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The Medical Case Against Reopening Campuses


Apropos the two post from yesterday on COVID-19 and education, three Georgetown professors – Shweta Bansal, Colin Carlson and John Kraemer – have a piece in the Washington Post arguing against bringing students back in the fall.

Universities across the country areannouncing their intention to resume in-person classes despite the ongoing threat of a pandemic including some recent high-profile decisions. Colleges are proposing solutions like residential pods in dorms to balance physical distancing with the need for social contact or digital apps that trade-off privacy for contact tracing. These ideas could provide more flexibility in the future.

All three of us are educators who miss being in the classroom with our students, but we are also public health researchers, and these solutions all assume it is possible to reopen safely. So far, the evidence contradicts that. Every way we approach the question of whether universities can resume on-campus classes, basic epidemiology shows there is no way to “safely” reopen by the fall semester. If students are returned to campus for face-to-face instruction, the risk of significant on-campus covid-19 transmission will be unmanageably and unavoidably high.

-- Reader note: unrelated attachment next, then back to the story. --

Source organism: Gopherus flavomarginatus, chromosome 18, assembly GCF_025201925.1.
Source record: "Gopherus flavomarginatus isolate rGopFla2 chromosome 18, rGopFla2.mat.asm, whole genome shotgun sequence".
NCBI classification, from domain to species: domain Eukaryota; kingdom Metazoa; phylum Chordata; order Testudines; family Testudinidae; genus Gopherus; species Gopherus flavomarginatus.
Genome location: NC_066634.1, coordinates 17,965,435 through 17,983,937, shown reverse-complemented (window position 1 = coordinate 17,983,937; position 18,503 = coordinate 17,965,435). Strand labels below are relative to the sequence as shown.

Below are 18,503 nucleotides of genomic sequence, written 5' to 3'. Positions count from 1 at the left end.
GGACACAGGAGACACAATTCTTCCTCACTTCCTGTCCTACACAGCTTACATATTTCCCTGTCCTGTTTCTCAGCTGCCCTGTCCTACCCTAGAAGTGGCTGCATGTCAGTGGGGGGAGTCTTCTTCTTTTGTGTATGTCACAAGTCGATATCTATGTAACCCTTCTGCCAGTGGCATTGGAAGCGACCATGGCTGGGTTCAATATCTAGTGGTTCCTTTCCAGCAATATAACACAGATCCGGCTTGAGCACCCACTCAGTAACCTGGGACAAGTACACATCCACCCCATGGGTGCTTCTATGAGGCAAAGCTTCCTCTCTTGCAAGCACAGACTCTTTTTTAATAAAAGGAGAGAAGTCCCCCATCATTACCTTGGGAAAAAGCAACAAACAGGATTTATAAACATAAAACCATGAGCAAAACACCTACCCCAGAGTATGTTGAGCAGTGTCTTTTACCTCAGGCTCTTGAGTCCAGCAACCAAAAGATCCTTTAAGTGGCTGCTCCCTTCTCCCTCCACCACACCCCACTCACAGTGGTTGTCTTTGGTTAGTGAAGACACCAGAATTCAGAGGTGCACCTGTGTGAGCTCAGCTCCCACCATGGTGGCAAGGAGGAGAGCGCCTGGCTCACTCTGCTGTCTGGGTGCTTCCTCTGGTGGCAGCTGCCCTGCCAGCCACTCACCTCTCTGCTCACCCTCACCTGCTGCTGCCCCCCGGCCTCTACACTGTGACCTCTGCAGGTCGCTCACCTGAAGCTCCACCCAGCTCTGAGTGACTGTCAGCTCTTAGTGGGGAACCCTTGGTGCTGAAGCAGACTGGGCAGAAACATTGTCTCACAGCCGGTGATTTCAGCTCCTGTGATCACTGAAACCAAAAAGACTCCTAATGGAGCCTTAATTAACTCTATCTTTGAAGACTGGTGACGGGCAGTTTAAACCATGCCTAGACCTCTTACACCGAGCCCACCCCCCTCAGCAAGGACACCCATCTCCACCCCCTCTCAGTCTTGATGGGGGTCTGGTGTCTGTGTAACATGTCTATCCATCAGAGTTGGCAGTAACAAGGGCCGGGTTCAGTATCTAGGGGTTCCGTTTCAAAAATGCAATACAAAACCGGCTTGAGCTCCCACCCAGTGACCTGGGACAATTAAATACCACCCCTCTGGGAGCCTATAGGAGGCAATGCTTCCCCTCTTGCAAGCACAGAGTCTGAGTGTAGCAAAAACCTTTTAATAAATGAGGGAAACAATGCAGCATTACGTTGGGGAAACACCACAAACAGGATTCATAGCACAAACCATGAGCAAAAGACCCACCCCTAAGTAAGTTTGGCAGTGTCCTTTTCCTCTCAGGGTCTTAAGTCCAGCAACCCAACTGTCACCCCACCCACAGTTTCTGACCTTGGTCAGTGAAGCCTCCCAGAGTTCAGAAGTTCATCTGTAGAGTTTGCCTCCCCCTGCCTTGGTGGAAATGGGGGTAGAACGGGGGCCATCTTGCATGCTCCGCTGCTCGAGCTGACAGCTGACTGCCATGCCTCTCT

Read the whole, etc.

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